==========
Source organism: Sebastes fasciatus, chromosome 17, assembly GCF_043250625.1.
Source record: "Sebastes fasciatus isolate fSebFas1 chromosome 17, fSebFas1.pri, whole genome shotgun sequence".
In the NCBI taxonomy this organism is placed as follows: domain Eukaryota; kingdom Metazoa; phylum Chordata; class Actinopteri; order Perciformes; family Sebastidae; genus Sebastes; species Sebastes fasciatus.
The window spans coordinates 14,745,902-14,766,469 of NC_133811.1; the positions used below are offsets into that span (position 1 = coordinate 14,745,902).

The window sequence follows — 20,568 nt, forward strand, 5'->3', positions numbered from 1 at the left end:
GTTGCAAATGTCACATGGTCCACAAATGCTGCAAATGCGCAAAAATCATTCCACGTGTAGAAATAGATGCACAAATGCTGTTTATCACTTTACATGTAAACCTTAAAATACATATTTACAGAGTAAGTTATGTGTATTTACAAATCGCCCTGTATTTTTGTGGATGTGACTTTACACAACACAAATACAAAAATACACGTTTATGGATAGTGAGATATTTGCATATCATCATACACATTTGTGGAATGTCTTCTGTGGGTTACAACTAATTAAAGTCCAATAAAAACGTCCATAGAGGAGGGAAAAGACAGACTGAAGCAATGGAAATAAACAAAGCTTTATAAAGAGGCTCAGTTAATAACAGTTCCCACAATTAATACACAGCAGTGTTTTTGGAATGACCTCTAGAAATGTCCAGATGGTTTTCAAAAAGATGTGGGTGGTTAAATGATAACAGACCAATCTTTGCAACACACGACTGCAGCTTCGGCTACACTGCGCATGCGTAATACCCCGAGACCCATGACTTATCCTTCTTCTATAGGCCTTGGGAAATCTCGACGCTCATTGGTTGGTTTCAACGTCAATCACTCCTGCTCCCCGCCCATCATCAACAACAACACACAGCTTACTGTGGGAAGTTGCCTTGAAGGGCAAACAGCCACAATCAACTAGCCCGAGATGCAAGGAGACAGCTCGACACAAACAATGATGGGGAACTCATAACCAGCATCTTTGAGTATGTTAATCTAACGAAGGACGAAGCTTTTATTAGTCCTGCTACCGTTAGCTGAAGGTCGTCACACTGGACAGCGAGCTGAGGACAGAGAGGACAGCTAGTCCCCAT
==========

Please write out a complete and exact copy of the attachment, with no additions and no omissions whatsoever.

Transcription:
Source organism: Sebastes fasciatus, chromosome 17, assembly GCF_043250625.1.
Source record: "Sebastes fasciatus isolate fSebFas1 chromosome 17, fSebFas1.pri, whole genome shotgun sequence".
In the NCBI taxonomy this organism is placed as follows: domain Eukaryota; kingdom Metazoa; phylum Chordata; class Actinopteri; order Perciformes; family Sebastidae; genus Sebastes; species Sebastes fasciatus.
The window spans coordinates 14,745,902-14,766,469 of NC_133811.1; the positions used below are offsets into that span (position 1 = coordinate 14,745,902).

The window sequence follows — 20,568 nt, forward strand, 5'->3', positions numbered from 1 at the left end:
GTTGCAAATGTCACATGGTCCACAAATGCTGCAAATGCGCAAAAATCATTCCACGTGTAGAAATAGATGCACAAATGCTGTTTATCACTTTACATGTAAACCTTAAAATACATATTTACAGAGTAAGTTATGTGTATTTACAAATCGCCCTGTATTTTTGTGGATGTGACTTTACACAACACAAATACAAAAATACACGTTTATGGATAGTGAGATATTTGCATATCATCATACACATTTGTGGAATGTCTTCTGTGGGTTACAACTAATTAAAGTCCAATAAAAACGTCCATAGAGGAGGGAAAAGACAGACTGAAGCAATGGAAATAAACAAAGCTTTATAAAGAGGCTCAGTTAATAACAGTTCCCACAATTAATACACAGCAGTGTTTTTGGAATGACCTCTAGAAATGTCCAGATGGTTTTCAAAAAGATGTGGGTGGTTAAATGATAACAGACCAATCTTTGCAACACACGACTGCAGCTTCGGCTACACTGCGCATGCGTAATACCCCGAGACCCATGACTTATCCTTCTTCTATAGGCCTTGGGAAATCTCGACGCTCATTGGTTGGTTTCAACGTCAATCACTCCTGCTCCCCGCCCATCATCAACAACAACACACAGCTTACTGTGGGAAGTTGCCTTGAAGGGCAAACAGCCACAATCAACTAGCCCGAGATGCAAGGAGACAGCTCGACACAAACAATGATGGGGAACTCATAACCAGCATCTTTGAGTATGTTAATCTAACGAAGGACGAAGCTTTTATTAGTCCTGCTACCGTTAGCTGAAGGTCGTCACACTGGACAGCGAGCTGAGGACAGAGAGGACAGCTAGTCCCCAT